Performance: Un poco loco
Recording: Muy bueno
When Linda Ronstadt and Danny Valdez appeared on the Tonight Show to plug this record, they stood on stage with a lone guitar and sang El sol que tú eres in a performance of almost unbearable beauty. Now comes the record itself, but I'm afraid it sounds more like the soundtrack to Three Amigos than that tantalizing sample would have led you to expect.

In making "Canciones de mi padre," Ronstadt hoped to pay tribute to her Mexican heritage and to spark interest in underappreciated mariachi. To that end, she sings corridos (story songs), rancheras (folk dances), and ballads as if there were no mañana, and she sings them in Spanish, supplying English translations on the sleeve. Now, Ronstadt has proved in the past that she can cross over genre lines, but even with Mexican genes to back her up it's a big jump from Nelson Riddle to bandleader Ruben Fuentes, who stuffs trumpets into mariachi bands like pimentos into olives. For the most part this album, with its dancing strings and cast of happy thousands, sounds like a goof, a joke of a party record containing some of the most cornball music in this repertoire. Some of the numbers are affecting- standards like Los laureles and La cigarra- but any way you look at it, this is a personal piece of work with limited appeal.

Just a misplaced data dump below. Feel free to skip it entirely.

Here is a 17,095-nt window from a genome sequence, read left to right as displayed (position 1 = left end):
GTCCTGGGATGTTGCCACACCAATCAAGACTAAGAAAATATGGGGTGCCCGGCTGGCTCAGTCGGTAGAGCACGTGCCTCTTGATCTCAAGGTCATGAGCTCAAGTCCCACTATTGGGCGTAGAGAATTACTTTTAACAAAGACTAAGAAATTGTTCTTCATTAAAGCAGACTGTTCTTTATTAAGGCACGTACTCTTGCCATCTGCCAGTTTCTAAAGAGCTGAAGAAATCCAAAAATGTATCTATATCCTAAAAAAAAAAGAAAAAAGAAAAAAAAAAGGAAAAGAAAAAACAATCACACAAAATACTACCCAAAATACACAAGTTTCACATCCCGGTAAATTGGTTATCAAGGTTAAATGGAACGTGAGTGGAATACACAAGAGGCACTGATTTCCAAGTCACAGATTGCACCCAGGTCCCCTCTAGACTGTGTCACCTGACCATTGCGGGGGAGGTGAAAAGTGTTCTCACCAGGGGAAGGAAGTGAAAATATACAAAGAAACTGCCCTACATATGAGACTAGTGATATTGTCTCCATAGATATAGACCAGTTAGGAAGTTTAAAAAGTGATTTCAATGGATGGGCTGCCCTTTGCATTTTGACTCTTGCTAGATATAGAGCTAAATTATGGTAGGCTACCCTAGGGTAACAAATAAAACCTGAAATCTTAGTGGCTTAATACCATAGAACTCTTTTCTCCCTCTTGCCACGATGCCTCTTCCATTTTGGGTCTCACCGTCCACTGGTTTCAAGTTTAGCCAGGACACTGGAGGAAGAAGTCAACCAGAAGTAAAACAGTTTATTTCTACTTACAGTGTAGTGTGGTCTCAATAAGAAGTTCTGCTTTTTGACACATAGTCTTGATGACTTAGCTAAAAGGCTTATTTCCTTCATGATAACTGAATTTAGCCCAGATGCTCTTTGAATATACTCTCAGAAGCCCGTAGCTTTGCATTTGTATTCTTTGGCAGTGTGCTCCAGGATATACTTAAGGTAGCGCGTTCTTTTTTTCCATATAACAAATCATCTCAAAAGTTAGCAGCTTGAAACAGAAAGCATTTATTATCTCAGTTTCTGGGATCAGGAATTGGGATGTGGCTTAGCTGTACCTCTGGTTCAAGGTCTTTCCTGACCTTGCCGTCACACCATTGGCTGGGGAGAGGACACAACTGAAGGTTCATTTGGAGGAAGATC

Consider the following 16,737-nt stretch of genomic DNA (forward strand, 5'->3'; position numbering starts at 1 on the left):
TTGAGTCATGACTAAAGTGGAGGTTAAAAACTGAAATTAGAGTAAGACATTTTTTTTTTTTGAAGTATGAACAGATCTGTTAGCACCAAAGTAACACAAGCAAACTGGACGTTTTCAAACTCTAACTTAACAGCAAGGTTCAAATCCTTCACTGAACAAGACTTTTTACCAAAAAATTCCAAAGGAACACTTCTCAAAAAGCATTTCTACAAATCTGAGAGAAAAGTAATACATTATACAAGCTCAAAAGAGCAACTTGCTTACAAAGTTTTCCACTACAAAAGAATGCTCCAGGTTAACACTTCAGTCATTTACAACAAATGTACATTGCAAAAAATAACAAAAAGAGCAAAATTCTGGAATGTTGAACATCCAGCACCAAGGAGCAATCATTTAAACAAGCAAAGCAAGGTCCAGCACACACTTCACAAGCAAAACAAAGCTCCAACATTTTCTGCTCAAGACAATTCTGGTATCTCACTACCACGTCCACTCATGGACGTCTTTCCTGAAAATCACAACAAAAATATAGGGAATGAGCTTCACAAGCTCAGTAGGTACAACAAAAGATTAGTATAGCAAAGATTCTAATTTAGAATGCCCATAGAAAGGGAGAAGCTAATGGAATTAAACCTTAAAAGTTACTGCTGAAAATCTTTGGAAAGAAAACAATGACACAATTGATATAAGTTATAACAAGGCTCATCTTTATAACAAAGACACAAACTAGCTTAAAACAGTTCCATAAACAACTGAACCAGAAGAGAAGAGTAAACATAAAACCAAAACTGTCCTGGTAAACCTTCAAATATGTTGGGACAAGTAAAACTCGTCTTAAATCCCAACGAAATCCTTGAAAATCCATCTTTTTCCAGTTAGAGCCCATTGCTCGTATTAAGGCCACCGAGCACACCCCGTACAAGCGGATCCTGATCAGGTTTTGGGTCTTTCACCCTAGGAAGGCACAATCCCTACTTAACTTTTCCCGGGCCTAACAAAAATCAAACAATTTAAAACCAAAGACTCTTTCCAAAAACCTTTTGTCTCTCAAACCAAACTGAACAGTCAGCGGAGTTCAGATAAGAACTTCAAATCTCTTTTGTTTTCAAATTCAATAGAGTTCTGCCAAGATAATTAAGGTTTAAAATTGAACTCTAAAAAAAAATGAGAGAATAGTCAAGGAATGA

Alanna Nash

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